In this regard, teachers and librarians – and, of course, my parents – loomed large in my upbringing. Some of my earliest memories of family outings involved going to the public library in Hurst, Texas, and taking home a stack of books. In my high school years, the library was an invaluable source of information and a quiet space for study. In my early twenties, when I could barely afford my rent, let alone books, the public library was a place I could feed my voracious appetite for free.

All of these people – parents who actively encouraged me to read, librarians who shamelessly fed that habit, teachers who helped me shape my thinking and my interests – worked in concert to make me a lifelong reader and someone who loved books so much that he wanted to write them. And while it’s been a long time since I’ve been in school, making me a candidate for viewing that part of my past through a kaleidoscope of nostalgia, I have a hard time believing that times have changed so much that these roles are no longer needed. Again, I have to think that they’re needed more than ever.

So, again, I thank you for lending your considerable talents to the communities that so badly need you.


And here’s a PDF version of the PowerPoint presentation I prepared:

Library Association presentation


The smiling, friendly-looking young man to the right is Brian Shults. If his hair and glasses seem a little out of date, it’s only because Brian is, too. He’s been gone since March 21, 1993. I received this image in an e-mail from his mother just a few days ago.

I wasn’t prepared for how jarring it would be to see him again. Brian’s never been too far from my mind in the nearly 18 years since I answered an early-morning phone call in my new apartment in Owensboro, Ky., and heard my mother say, “Your friend Brian, he’s dead.”

“Dead, dead how?”

“He shot himself.”


It fell to me to call another friend, Jon Ehret, in Buffalo, N.Y., and listen to the same crushing incredulity my mom heard.


“I said, he shot himself.”

Long pause.

“Why would he do that?”

I don’t know. I didn’t know then. I don’t know now.


I didn’t want to like Brian when I met him at the University of Texas at Arlington. He came on like a freight train, blustery and bad-assed, and it was all a put-on, his way of masking deep insecurities. But if you hung in there with him for just a little bit, the trip was worth it.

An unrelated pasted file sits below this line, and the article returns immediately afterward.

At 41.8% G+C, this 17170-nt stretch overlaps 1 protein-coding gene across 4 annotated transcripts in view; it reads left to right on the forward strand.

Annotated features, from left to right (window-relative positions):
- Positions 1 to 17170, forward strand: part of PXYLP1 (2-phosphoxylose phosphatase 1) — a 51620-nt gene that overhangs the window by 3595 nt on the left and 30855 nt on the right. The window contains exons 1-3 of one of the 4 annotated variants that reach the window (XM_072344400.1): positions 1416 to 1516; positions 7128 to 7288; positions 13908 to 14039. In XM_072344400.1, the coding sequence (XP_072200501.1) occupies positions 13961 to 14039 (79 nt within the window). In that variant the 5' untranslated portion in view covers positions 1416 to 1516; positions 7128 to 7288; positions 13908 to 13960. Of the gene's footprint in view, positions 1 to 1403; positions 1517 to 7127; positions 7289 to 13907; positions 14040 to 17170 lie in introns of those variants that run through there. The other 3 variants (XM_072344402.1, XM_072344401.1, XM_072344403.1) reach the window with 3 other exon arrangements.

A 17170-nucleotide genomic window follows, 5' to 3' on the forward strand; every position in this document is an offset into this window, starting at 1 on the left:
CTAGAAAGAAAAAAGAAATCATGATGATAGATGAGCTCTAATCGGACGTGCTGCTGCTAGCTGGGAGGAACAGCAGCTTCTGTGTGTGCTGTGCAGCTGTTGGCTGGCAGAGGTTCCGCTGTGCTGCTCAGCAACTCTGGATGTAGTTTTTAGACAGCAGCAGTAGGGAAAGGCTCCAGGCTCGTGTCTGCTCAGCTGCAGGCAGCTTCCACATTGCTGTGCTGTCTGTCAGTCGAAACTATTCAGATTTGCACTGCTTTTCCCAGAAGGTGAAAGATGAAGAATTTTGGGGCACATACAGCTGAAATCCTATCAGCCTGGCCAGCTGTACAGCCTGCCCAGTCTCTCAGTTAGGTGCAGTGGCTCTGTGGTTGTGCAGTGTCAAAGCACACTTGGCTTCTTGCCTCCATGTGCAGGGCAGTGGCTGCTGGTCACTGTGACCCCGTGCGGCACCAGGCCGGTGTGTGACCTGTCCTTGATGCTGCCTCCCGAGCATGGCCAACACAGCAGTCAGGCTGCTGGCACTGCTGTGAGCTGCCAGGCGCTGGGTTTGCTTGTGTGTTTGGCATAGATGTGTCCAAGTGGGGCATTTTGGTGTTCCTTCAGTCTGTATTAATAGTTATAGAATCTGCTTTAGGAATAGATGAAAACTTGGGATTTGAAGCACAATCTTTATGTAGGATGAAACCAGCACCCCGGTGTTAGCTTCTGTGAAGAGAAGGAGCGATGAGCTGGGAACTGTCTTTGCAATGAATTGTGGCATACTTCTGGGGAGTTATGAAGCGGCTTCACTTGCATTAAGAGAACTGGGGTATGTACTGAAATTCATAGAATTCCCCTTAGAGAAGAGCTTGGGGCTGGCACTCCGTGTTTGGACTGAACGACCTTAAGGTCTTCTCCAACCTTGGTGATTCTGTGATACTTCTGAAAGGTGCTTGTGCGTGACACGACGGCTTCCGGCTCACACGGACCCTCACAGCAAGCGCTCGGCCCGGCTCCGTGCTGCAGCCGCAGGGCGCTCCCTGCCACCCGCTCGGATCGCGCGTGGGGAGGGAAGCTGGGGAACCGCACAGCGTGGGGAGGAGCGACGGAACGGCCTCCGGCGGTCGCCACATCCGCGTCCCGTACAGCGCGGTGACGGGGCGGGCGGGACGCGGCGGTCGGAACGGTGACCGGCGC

The guy was brilliant in a way that gets lost nowadays, when “genius” is a word my friends and I wantonly use on Facebook. He could write like nobody I knew to that point in my life. He asked great questions, was utterly unafraid of the answers, and possessed an insight into the dispossessed, the lonely, the broken that seemed far beyond his years. It was only after I got to know him, after we threw in together in an off-campus apartment while scrapping it out for freelance jobs, that I discovered the source of that hard-won experience.

Brian was dyed-in-the-wool Fort Worth, a boy from the Arlington Heights neighborhood near downtown. I was a suburban kid, a transplant to Texas. Brian came from a broken family that had scattered — a mother there in Fort Worth, a father in Portland, a brother in Seattle. I lived a life the Cleavers might have claimed: stay-at-home mom, 3.7 kids, family dinners every night, family pictures every Easter. By the time Brian got to UTA, he’d already rehabbed for drug and alcohol abuse, and he was living the straight-and-narrow life of the 12-stepper. I’d done nothing more daring than stealing draws off a wine cooler in the back of a friend’s pickup during lunch.

On paper, we shouldn’t have been friends. But we were.


When we settled on an apartment off Cooper Street in Arlington, Brian said, “You’re gonna be sorry you roomed with me. Everybody is. I’ll drive you crazy.”

I smiled and said, “You won’t drive me crazy. If you piss me off, I’ll kick your ass.”

Brian balled up his fists, jumped at me and said, “You do that, and I’ll press charges!”

Jesus, he was tightly wound sometimes.

He was right, though. He occasionally did drive me crazy. I grew tired of chasing him down for his half of the electric bill, or getting him to clean the dishes in the sink. But those frustrations never lasted. There were too many good times — the kind of times you get to enjoy only when you’re young and stupid and people give you a wide berth because, well, you’re young and stupid.